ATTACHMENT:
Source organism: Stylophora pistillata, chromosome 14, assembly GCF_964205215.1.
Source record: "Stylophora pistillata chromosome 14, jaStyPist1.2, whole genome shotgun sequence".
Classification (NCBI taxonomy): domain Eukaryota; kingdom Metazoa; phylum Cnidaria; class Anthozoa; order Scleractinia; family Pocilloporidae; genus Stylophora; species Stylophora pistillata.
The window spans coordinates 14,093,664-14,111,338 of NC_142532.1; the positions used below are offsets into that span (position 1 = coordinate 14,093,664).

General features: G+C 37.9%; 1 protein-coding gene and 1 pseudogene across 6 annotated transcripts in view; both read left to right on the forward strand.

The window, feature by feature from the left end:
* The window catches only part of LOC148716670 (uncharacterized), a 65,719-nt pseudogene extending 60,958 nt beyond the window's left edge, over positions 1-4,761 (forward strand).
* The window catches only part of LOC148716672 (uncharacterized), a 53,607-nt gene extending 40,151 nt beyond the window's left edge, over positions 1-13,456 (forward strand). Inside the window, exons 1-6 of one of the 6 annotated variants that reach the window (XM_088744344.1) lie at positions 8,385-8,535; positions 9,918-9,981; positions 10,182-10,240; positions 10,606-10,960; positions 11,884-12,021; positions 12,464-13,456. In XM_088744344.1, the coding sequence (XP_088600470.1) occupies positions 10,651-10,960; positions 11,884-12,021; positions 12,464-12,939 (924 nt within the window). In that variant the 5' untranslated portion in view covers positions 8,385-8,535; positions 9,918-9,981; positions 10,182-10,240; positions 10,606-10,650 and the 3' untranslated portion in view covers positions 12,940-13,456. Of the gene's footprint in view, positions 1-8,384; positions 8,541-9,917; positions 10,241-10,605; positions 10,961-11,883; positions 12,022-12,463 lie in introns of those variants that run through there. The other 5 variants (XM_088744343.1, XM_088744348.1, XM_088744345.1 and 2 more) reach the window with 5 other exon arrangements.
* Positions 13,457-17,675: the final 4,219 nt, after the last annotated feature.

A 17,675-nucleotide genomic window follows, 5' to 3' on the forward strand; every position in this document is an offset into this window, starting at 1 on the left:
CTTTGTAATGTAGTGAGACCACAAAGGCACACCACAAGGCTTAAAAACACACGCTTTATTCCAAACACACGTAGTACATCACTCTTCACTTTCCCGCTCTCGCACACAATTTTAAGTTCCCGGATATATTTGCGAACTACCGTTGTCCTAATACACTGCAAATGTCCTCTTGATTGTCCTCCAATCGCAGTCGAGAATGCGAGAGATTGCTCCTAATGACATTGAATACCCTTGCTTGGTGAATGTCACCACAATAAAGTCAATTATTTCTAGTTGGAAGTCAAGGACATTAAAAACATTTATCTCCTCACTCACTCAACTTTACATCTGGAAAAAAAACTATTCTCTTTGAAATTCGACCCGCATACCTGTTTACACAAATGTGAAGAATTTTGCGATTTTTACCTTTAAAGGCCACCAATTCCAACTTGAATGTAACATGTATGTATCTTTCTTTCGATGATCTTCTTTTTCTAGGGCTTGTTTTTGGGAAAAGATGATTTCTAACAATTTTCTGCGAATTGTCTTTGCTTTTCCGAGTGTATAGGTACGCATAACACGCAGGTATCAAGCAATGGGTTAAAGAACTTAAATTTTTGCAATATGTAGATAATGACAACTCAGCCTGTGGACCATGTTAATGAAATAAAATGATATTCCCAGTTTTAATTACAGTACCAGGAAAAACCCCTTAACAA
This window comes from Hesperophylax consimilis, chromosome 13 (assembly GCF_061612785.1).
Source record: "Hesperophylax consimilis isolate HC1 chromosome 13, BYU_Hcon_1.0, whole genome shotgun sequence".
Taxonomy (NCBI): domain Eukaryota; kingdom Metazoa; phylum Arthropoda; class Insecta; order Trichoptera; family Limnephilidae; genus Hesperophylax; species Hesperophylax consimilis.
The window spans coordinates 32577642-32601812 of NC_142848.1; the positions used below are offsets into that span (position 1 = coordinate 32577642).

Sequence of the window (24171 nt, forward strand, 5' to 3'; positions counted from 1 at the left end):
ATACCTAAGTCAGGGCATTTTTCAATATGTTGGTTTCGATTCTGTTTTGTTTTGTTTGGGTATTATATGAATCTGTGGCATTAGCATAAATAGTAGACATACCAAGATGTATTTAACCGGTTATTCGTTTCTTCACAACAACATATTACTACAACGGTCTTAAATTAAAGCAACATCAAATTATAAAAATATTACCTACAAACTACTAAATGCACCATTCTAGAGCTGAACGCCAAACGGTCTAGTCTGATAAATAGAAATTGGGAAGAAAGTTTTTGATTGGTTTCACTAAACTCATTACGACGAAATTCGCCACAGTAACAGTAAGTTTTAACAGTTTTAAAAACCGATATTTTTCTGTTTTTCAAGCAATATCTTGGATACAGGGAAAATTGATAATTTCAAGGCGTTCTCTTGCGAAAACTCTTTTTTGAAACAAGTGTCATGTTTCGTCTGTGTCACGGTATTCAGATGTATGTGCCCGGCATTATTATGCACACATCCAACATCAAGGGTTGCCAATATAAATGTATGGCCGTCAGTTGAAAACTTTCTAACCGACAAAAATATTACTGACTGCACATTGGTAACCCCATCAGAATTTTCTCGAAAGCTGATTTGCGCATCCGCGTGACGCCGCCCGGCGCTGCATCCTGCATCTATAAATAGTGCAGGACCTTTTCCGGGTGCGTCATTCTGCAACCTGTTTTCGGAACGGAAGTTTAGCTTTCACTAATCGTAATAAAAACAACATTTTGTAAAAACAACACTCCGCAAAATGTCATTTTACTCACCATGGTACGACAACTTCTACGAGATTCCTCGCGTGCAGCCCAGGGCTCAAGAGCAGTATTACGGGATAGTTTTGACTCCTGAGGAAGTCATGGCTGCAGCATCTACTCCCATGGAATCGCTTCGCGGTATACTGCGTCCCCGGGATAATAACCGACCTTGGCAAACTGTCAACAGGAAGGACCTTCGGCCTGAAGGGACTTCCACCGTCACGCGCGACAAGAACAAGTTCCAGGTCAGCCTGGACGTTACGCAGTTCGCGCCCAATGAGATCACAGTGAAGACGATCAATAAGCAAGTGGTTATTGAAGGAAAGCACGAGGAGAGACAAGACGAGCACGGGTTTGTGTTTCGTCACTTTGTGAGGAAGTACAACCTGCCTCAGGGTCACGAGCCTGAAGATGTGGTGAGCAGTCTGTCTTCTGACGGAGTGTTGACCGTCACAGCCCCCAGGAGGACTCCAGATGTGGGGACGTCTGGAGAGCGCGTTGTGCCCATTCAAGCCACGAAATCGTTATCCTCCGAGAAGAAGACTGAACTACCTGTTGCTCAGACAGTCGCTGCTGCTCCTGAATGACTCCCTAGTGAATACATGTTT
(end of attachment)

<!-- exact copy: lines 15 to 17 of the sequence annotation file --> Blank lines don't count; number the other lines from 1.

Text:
The window spans coordinates 32577642-32601812 of NC_142848.1; the positions used below are offsets into that span (position 1 = coordinate 32577642).

Sequence of the window (24171 nt, forward strand, 5' to 3'; positions counted from 1 at the left end):
ATACCTAAGTCAGGGCATTTTTCAATATGTTGGTTTCGATTCTGTTTTGTTTTGTTTGGGTATTATATGAATCTGTGGCATTAGCATAAATAGTAGACATACCAAGATGTATTTAACCGGTTATTCGTTTCTTCACAACAACATATTACTACAACGGTCTTAAATTAAAGCAACATCAAATTATAAAAATATTACCTACAAACTACTAAATGCACCATTCTAGAGCTGAACGCCAAACGGTCTAGTCTGATAAATAGAAATTGGGAAGAAAGTTTTTGATTGGTTTCACTAAACTCATTACGACGAAATTCGCCACAGTAACAGTAAGTTTTAACAGTTTTAAAAACCGATATTTTTCTGTTTTTCAAGCAATATCTTGGATACAGGGAAAATTGATAATTTCAAGGCGTTCTCTTGCGAAAACTCTTTTTTGAAACAAGTGTCATGTTTCGTCTGTGTCACGGTATTCAGATGTATGTGCCCGGCATTATTATGCACACATCCAACATCAAGGGTTGCCAATATAAATGTATGGCCGTCAGTTGAAAACTTTCTAACCGACAAAAATATTACTGACTGCACATTGGTAACCCCATCAGAATTTTCTCGAAAGCTGATTTGCGCATCCGCGTGACGCCGCCCGGCGCTGCATCCTGCATCTATAAATAGTGCAGGACCTTTTCCGGGTGCGTCATTCTGCAACCTGTTTTCGGAACGGAAGTTTAGCTTTCACTAATCGTAATAAAAACAACATTTTGTAAAAACAACACTCCGCAAAATGTCATTTTACTCACCATGGTACGACAACTTCTACGAGATTCCTCGCGTGCAGCCCAGGGCTCAAGAGCAGTATTACGGGATAGTTTTGACTCCTGAGGAAGTCATGGCTGCAGCATCTACTCCCATGGAATCGCTTCGCGGTATACTGCGTCCCCGGGATAATAACCGACCTTGGCAAACTGTCAACAGGAAGGACCTTCGGCCTGAAGGGACTTCCACCGTCACGCGCGACAAGAACAAGTTCCAGGTCAGCCTGGACGTTACGCAGTTCGCGCCCAATGAGATCACAGTGAAGACGATCAATAAGCAAGTGGTTATTGAAGGAAAGCACGAGGAGAGACAAGACGAGCACGGGTTTGTGTTTCGTCACTTTGTGAGGAAGTACAACCTGCCTCAGGGTCACGAGCCTGAAGATGTGGTGAGCAGTCTGTCTTCTGACGGAGTGTTGACCGTCACAGCCCCCAGGAGGACTCCAGATGTGGGGACGTCTGGAGAGCGCGTTGTGCCCATTCAAGCCACGAAATCGTTATCCTCCGAGAAGAAGACTGAACTACCTGTTGCTCAGACAGTCGCTGCTGCTCCTGAATGACTCCCTAGTGAATACATGTTT